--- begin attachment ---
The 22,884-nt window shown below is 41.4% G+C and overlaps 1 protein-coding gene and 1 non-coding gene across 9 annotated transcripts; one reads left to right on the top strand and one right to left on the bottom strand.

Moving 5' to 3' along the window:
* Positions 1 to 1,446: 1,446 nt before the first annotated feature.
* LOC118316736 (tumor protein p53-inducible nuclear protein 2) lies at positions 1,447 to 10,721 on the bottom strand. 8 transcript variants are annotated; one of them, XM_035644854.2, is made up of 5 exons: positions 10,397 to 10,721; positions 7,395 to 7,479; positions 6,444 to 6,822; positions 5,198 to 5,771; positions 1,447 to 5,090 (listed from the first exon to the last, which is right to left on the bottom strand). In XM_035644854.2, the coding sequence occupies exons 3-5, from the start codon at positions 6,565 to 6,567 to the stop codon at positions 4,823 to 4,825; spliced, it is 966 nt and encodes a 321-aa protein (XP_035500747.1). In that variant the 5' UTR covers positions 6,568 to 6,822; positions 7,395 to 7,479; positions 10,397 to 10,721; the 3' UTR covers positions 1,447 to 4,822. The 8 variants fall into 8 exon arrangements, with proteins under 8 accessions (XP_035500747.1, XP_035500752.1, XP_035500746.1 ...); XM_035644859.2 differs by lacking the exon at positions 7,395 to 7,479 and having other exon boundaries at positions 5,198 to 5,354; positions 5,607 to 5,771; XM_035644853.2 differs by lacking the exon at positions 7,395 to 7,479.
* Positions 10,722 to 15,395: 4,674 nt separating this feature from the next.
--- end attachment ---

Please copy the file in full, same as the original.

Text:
The 22,884-nt window shown below is 41.4% G+C and overlaps 1 protein-coding gene and 1 non-coding gene across 9 annotated transcripts; one reads left to right on the top strand and one right to left on the bottom strand.

Moving 5' to 3' along the window:
* Positions 1 to 1,446: 1,446 nt before the first annotated feature.
* LOC118316736 (tumor protein p53-inducible nuclear protein 2) lies at positions 1,447 to 10,721 on the bottom strand. 8 transcript variants are annotated; one of them, XM_035644854.2, is made up of 5 exons: positions 10,397 to 10,721; positions 7,395 to 7,479; positions 6,444 to 6,822; positions 5,198 to 5,771; positions 1,447 to 5,090 (listed from the first exon to the last, which is right to left on the bottom strand). In XM_035644854.2, the coding sequence occupies exons 3-5, from the start codon at positions 6,565 to 6,567 to the stop codon at positions 4,823 to 4,825; spliced, it is 966 nt and encodes a 321-aa protein (XP_035500747.1). In that variant the 5' UTR covers positions 6,568 to 6,822; positions 7,395 to 7,479; positions 10,397 to 10,721; the 3' UTR covers positions 1,447 to 4,822. The 8 variants fall into 8 exon arrangements, with proteins under 8 accessions (XP_035500747.1, XP_035500752.1, XP_035500746.1 ...); XM_035644859.2 differs by lacking the exon at positions 7,395 to 7,479 and having other exon boundaries at positions 5,198 to 5,354; positions 5,607 to 5,771; XM_035644853.2 differs by lacking the exon at positions 7,395 to 7,479.
* Positions 10,722 to 15,395: 4,674 nt separating this feature from the next.